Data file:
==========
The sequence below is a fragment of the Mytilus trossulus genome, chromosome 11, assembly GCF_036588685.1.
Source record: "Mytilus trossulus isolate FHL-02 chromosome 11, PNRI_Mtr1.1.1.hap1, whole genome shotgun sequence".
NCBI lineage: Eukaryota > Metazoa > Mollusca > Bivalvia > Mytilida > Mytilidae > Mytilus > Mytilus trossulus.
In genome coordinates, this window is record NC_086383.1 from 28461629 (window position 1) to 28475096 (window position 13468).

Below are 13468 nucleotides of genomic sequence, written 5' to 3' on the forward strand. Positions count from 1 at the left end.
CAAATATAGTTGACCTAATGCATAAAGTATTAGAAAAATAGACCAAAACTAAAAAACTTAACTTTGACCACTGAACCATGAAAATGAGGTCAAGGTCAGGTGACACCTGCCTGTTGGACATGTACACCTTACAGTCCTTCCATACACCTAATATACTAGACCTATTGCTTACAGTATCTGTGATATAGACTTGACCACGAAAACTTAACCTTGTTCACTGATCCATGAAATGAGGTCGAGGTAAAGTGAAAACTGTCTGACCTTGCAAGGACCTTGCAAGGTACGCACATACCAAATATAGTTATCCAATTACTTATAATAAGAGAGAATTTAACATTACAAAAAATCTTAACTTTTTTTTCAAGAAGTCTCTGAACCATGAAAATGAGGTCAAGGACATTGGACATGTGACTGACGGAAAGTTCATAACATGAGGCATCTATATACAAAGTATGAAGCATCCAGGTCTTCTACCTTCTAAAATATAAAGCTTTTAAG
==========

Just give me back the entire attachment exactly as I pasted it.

The sequence below is a fragment of the Mytilus trossulus genome, chromosome 11, assembly GCF_036588685.1.
Source record: "Mytilus trossulus isolate FHL-02 chromosome 11, PNRI_Mtr1.1.1.hap1, whole genome shotgun sequence".
NCBI lineage: Eukaryota > Metazoa > Mollusca > Bivalvia > Mytilida > Mytilidae > Mytilus > Mytilus trossulus.
In genome coordinates, this window is record NC_086383.1 from 28461629 (window position 1) to 28475096 (window position 13468).

Below are 13468 nucleotides of genomic sequence, written 5' to 3' on the forward strand. Positions count from 1 at the left end.
CAAATATAGTTGACCTAATGCATAAAGTATTAGAAAAATAGACCAAAACTAAAAAACTTAACTTTGACCACTGAACCATGAAAATGAGGTCAAGGTCAGGTGACACCTGCCTGTTGGACATGTACACCTTACAGTCCTTCCATACACCTAATATACTAGACCTATTGCTTACAGTATCTGTGATATAGACTTGACCACGAAAACTTAACCTTGTTCACTGATCCATGAAATGAGGTCGAGGTAAAGTGAAAACTGTCTGACCTTGCAAGGACCTTGCAAGGTACGCACATACCAAATATAGTTATCCAATTACTTATAATAAGAGAGAATTTAACATTACAAAAAATCTTAACTTTTTTTTCAAGAAGTCTCTGAACCATGAAAATGAGGTCAAGGACATTGGACATGTGACTGACGGAAAGTTCATAACATGAGGCATCTATATACAAAGTATGAAGCATCCAGGTCTTCTACCTTCTAAAATATAAAGCTTTTAAG